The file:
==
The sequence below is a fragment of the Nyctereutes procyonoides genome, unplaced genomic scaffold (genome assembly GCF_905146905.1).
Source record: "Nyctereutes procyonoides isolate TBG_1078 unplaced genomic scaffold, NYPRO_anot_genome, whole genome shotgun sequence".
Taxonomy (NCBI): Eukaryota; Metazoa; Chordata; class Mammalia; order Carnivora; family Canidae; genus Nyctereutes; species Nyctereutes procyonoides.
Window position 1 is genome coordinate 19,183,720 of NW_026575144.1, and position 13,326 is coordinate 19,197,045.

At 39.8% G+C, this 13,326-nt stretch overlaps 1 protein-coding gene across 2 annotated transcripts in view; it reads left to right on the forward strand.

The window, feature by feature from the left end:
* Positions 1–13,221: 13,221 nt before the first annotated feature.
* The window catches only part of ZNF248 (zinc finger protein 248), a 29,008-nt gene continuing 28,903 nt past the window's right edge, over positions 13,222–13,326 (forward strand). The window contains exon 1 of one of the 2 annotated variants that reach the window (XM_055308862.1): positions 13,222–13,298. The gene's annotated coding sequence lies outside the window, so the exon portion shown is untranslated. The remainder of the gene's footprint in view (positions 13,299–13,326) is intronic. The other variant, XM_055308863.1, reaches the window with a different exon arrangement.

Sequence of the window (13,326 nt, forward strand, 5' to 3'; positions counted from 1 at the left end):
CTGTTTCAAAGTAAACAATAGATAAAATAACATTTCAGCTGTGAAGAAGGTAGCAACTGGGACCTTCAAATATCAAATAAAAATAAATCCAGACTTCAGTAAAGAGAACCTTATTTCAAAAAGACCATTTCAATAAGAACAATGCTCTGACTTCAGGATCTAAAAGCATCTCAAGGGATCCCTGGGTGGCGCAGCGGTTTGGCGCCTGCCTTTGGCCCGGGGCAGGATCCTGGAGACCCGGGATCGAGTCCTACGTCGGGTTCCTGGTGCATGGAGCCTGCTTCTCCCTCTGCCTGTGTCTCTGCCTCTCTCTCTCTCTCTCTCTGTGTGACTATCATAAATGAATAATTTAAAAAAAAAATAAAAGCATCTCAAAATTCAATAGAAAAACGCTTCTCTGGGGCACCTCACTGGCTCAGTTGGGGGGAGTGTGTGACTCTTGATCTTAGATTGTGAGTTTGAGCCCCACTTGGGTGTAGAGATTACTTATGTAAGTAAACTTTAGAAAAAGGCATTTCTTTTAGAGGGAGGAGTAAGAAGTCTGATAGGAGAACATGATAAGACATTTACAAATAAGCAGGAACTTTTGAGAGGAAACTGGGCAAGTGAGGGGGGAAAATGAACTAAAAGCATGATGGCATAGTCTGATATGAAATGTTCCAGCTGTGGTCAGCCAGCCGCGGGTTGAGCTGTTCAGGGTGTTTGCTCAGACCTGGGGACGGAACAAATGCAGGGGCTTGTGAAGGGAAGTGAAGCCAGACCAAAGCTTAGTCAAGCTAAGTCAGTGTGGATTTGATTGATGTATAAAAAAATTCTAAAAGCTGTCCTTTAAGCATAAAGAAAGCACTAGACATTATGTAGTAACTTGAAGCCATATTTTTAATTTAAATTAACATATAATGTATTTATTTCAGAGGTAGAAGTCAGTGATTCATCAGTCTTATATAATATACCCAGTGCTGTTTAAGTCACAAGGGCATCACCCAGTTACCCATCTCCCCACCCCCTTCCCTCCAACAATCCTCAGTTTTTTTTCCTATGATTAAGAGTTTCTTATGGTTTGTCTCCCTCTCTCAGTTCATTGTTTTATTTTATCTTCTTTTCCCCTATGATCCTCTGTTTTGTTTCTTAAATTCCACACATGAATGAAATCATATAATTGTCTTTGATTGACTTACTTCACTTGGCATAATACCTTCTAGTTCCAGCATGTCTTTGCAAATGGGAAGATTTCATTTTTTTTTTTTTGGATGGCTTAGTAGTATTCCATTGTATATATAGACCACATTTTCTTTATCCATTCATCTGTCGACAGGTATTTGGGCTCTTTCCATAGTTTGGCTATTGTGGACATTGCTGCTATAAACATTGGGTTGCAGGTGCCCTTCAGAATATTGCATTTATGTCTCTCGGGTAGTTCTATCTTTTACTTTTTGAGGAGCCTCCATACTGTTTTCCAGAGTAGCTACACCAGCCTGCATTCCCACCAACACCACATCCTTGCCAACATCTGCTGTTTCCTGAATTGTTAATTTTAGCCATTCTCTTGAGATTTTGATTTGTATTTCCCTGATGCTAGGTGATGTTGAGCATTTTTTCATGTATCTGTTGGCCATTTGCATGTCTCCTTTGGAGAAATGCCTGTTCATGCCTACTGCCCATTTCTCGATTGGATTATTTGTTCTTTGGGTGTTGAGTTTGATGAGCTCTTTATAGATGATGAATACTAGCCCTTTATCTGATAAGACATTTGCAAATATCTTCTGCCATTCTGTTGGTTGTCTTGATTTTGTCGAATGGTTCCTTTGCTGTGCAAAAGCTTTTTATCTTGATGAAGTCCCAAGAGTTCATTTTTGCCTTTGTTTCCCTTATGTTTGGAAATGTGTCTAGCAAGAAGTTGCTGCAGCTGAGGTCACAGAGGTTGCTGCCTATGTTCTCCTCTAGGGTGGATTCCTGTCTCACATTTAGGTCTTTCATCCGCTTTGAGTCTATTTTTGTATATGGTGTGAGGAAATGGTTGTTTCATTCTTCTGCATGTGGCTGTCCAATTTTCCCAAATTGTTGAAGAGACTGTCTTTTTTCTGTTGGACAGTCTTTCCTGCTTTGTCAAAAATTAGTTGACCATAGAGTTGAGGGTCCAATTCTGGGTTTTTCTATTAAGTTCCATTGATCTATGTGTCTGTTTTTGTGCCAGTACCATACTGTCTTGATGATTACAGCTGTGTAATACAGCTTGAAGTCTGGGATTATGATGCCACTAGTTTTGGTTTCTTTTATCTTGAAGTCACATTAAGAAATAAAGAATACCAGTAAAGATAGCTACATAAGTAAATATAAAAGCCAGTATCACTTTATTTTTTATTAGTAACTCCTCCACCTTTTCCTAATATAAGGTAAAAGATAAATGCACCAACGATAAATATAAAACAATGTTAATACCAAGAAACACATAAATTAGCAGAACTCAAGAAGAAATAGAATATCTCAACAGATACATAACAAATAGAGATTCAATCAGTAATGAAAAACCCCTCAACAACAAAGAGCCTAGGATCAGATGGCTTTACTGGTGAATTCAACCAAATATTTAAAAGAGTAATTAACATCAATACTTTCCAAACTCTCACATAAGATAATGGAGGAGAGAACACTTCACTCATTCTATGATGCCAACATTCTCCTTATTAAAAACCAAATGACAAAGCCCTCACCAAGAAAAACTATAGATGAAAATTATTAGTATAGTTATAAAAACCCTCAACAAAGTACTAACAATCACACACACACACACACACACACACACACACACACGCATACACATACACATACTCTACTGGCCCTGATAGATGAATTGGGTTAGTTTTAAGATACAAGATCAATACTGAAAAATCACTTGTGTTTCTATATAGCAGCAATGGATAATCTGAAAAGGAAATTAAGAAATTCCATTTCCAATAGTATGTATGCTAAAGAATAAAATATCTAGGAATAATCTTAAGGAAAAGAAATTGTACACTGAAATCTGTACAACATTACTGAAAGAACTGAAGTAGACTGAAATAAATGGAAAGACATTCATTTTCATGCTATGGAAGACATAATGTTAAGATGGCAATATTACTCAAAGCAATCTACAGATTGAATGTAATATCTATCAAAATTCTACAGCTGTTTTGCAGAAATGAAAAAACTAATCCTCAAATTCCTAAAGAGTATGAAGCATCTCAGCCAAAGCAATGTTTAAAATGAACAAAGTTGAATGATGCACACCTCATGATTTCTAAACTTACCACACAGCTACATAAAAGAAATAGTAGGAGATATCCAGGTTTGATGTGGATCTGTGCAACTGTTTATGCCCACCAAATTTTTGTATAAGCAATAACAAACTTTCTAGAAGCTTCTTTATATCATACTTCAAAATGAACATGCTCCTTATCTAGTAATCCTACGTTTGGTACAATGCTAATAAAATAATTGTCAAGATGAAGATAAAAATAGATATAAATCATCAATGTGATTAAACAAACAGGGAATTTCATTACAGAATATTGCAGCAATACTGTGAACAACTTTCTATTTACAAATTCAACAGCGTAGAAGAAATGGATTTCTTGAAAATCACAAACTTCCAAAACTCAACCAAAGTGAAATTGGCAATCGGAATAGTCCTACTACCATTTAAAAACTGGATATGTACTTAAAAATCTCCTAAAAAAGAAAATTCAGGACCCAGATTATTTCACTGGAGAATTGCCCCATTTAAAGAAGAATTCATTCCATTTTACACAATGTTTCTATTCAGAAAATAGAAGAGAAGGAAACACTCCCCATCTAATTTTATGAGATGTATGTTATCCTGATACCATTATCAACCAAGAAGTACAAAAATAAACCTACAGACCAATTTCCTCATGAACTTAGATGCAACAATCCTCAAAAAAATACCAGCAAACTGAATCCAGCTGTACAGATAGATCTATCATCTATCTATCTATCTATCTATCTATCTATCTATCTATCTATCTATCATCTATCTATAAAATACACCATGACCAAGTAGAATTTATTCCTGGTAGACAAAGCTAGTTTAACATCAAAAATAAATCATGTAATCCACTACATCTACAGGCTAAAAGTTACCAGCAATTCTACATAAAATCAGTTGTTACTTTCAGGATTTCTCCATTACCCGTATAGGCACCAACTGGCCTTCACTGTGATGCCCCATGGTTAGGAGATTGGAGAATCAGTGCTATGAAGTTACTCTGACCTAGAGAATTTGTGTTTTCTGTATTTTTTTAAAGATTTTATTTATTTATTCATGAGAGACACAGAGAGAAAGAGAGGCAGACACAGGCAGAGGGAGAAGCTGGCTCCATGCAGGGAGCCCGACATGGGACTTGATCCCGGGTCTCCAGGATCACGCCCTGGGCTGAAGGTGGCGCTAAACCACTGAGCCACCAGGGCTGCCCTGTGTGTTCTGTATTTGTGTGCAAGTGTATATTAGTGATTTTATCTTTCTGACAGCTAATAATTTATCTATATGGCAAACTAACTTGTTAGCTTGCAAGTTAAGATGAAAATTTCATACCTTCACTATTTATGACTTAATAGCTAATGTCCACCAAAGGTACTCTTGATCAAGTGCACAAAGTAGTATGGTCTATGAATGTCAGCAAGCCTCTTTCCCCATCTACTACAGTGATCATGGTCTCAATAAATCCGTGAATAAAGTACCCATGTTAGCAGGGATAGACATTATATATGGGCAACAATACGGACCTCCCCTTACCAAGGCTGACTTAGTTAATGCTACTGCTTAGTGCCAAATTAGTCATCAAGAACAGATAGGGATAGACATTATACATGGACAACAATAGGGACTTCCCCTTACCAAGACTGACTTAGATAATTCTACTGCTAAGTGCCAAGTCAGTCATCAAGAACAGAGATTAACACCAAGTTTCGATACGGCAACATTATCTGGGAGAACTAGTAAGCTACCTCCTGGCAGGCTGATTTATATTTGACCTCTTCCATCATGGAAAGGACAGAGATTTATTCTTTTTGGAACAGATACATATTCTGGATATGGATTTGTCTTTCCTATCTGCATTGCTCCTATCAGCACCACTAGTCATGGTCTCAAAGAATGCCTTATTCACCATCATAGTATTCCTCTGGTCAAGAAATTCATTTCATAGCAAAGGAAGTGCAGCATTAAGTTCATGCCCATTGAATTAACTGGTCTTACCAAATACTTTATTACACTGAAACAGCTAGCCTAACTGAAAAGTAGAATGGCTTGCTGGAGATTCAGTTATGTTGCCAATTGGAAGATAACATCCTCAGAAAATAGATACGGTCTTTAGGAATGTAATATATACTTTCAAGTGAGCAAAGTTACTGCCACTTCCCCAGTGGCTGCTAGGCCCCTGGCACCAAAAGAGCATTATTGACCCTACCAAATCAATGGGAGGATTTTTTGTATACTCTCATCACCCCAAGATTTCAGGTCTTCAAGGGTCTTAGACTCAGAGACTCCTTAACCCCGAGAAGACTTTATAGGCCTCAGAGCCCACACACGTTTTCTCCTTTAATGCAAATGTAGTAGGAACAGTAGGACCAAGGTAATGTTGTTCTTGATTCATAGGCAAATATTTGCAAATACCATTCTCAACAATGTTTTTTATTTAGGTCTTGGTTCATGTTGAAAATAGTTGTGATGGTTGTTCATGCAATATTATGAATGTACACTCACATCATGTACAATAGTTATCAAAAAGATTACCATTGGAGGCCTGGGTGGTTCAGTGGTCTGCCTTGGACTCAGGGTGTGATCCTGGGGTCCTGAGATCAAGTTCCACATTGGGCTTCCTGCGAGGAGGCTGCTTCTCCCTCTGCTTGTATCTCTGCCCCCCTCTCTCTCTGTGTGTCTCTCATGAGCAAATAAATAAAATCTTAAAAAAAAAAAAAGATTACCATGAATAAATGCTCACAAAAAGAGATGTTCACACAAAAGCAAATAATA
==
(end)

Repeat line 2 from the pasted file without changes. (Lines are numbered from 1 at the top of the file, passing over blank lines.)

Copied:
Source record: "Nyctereutes procyonoides isolate TBG_1078 unplaced genomic scaffold, NYPRO_anot_genome, whole genome shotgun sequence".